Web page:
Daniel Lemire's blog

, 2 min read

Science and Technology links (December 22nd 2018)

  1. For equity reasons, many people advocate for double-blind peer review, meaning that the author does not know who the reviewer is, nor does the reviewer know who the author is. It is believed (despite little hard positive evidence and some contrary evidence) that this is surely benefificial to female authors and minorities. Cox and Montgomerie find that:

These analyses suggest that double-blind review does not currently increase the incidence of female authorship in the journals studied here. We conclude, at least for these journals, that double-blind review does not benefit female authors and may, in the long run, be detrimental.

Why do they say it may be detrimental?

Firstly, making everything anonymous is hard work. And ressources are finite: we are already struggling to find time and people to review manuscripts… adding to the burden has a cost. Thus we must ensure that there are comparable benefits. You shouldn’t think for a minute that making science harder and more expensive is going to necessarily benefit women and minorities. Raising the costs usually works against inclusion.

Secondly, they observe empirically that publications by women are less likely to appear in double-blind-review journals than in conventional journals. Why is that? If double-blind reviews are obviously beneficial to women, they would flock the double-blind journals… but they do not. Either women are misguided or else, more likely, double-blind reviews do not favor women.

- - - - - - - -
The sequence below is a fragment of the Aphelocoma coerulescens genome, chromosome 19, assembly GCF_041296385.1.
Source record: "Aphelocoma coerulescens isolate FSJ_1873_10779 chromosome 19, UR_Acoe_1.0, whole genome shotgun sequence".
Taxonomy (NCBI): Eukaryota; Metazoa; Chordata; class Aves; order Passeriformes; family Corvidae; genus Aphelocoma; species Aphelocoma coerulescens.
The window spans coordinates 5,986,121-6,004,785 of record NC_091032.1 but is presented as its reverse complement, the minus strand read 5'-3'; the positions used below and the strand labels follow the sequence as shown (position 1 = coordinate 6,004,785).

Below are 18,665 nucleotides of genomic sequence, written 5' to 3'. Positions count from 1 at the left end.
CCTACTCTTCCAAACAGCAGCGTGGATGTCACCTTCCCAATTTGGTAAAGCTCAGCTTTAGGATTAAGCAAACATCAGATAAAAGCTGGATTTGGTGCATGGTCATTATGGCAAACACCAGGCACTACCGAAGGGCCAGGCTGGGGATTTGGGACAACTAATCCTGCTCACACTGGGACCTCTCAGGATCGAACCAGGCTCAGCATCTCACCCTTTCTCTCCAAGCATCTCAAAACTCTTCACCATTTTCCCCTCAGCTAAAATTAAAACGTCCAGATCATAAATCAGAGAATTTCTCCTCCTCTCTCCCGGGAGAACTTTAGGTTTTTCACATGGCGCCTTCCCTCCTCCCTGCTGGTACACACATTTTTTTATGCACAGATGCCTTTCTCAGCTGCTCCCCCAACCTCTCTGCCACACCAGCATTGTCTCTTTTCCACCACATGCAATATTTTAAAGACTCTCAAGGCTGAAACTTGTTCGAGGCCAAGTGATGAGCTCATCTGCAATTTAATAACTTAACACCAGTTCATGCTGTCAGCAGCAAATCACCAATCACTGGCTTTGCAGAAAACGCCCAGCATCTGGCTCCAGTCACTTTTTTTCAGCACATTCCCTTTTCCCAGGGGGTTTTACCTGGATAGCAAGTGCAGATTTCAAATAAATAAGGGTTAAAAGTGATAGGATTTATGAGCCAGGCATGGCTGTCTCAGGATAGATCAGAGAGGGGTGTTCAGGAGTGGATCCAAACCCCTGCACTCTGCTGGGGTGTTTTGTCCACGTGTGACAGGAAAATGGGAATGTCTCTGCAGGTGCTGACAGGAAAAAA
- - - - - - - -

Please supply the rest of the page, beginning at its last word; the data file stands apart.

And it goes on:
And, finally, there may be substantial benefits to the authors and the community in the reviewers knowing who they are. It is simply a fact that the identity of the authors is an important factor when assessing a piece of scientific work. Ultimately, we tend to reward sustained high quality work with more credibility. You want authors to have skin in the game: if their work is bad, then they should pay a price (more scrutiny of their work in the future) and when their work is consistently good, they should be rewarded (given more implicit trust).

  1. The price of lithium-ion batteries has fallen by 73% between 2010 and 2016. (Source: Bloomberg) However, it does not mean that these batteries are getting better at a similar rate: it seems that even though the price is falling, the physical quality of the batteries remains similar.
  2. Scientists have created viable human hair follicles from cultured human cells. (Source: Nature)
  3. There is interest in NAD supplements for anti-aging purposes. Xie et al. (2018) show cognitive benefits due to NAD supplements in old mice.
  4. Bernstein et al. (2018) point out that continuous and sustained social interactions reduce individual exploration. In other words, to be highly original, you do need to close your door and stop answering emails and phone calls for a time.